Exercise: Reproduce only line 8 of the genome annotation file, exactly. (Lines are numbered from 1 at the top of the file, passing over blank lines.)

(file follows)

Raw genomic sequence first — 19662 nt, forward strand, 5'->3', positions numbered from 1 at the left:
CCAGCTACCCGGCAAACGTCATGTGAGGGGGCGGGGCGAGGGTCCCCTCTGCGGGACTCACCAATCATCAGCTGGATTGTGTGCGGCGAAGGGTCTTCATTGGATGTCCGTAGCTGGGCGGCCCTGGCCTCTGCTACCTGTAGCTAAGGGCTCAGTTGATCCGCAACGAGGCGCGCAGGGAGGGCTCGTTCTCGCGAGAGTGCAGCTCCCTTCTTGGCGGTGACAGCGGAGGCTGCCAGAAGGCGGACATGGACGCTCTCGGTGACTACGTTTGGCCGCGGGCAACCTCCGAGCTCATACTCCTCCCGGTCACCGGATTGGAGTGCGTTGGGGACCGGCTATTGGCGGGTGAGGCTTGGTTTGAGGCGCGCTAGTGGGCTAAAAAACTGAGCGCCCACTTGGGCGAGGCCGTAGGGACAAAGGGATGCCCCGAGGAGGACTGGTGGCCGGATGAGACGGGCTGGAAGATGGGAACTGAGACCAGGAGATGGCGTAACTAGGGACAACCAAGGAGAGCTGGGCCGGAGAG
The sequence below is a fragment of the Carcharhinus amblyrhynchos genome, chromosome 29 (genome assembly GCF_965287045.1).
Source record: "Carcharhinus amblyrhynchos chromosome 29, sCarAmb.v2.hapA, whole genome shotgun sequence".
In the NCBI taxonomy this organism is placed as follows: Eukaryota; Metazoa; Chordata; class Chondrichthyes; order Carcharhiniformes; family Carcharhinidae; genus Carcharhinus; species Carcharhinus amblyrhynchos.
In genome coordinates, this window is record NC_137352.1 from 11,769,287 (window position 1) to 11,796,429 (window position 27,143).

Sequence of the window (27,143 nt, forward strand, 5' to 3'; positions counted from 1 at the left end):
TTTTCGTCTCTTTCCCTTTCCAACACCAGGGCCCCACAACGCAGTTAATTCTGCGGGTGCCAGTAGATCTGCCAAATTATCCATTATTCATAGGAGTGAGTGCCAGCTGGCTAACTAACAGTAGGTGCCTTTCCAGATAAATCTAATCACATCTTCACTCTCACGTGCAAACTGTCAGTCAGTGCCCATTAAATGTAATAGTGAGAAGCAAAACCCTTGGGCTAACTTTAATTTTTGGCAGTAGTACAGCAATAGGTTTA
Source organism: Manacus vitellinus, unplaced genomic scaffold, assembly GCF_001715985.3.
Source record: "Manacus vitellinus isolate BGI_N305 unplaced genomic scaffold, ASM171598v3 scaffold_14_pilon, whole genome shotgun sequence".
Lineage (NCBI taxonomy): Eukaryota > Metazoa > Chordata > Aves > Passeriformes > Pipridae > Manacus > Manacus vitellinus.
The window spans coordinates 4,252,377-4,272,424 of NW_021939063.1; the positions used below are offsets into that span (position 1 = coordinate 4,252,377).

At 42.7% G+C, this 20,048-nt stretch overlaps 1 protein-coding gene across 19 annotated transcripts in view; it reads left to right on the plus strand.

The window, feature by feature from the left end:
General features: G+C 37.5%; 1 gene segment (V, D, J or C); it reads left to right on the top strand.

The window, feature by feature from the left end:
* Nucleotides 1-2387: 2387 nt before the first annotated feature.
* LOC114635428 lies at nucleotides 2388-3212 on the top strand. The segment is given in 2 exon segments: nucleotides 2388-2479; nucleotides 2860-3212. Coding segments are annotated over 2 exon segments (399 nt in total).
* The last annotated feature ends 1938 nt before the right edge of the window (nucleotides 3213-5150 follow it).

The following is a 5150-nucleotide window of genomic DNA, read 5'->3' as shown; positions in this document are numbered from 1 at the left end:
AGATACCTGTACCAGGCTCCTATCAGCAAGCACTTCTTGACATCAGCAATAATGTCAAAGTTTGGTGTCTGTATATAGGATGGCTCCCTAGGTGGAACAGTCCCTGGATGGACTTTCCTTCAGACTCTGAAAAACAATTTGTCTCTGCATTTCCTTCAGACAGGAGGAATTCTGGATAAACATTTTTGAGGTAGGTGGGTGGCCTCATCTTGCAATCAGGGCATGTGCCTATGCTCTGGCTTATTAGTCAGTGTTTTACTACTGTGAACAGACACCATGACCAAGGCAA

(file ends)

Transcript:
TTTTCGTCTCTTTCCCTTTCCAACACCAGGGCCCCACAACGCAGTTAATTCTGCGGGTGCCAGTAGATCTGCCAAATTATCCATTATTCATAGGAGTGAGTGCCAGCTGGCTAACTAACAGTAGGTGCCTTTCCAGATAAATCTAATCACATCTTCACTCTCACGTGCAAACTGTCAGTCAGTGCCCATTAAATGTAATAGTGAGAAGCAAAACCCTTGGGCTAACTTTAATTTTTGGCAGTAGTACAGCAATAGGTTTA